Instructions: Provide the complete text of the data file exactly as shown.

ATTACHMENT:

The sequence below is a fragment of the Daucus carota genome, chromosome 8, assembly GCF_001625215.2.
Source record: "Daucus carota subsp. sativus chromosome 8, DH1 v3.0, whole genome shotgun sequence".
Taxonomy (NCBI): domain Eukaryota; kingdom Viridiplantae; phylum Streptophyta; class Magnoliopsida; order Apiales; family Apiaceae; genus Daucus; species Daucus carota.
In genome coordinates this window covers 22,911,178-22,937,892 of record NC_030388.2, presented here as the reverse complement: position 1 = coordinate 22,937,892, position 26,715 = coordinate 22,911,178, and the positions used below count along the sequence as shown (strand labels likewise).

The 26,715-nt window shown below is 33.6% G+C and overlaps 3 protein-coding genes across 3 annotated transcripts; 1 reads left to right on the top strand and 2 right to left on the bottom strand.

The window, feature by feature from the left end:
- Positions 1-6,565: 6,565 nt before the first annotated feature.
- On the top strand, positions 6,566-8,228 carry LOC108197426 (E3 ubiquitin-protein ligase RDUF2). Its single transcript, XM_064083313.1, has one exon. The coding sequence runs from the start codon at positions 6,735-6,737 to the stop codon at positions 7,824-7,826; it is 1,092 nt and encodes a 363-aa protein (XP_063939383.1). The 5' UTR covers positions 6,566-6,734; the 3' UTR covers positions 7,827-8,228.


The sequence below is a fragment of the Daucus carota genome, chromosome 8, assembly GCF_001625215.2.
Source record: "Daucus carota subsp. sativus chromosome 8, DH1 v3.0, whole genome shotgun sequence".
Taxonomy (NCBI): domain Eukaryota; kingdom Viridiplantae; phylum Streptophyta; class Magnoliopsida; order Apiales; family Apiaceae; genus Daucus; species Daucus carota.
In genome coordinates this window covers 22,911,178-22,937,892 of record NC_030388.2, presented here as the reverse complement: position 1 = coordinate 22,937,892, position 26,715 = coordinate 22,911,178, and the positions used below count along the sequence as shown (strand labels likewise).

The 26,715-nt window shown below is 33.6% G+C and overlaps 3 protein-coding genes across 3 annotated transcripts; 1 reads left to right on the top strand and 2 right to left on the bottom strand.

The window, feature by feature from the left end:
- Positions 1-6,565: 6,565 nt before the first annotated feature.
- On the top strand, positions 6,566-8,228 carry LOC108197426 (E3 ubiquitin-protein ligase RDUF2). Its single transcript, XM_064083313.1, has one exon. The coding sequence runs from the start codon at positions 6,735-6,737 to the stop codon at positions 7,824-7,826; it is 1,092 nt and encodes a 363-aa protein (XP_063939383.1). The 5' UTR covers positions 6,566-6,734; the 3' UTR covers positions 7,827-8,228.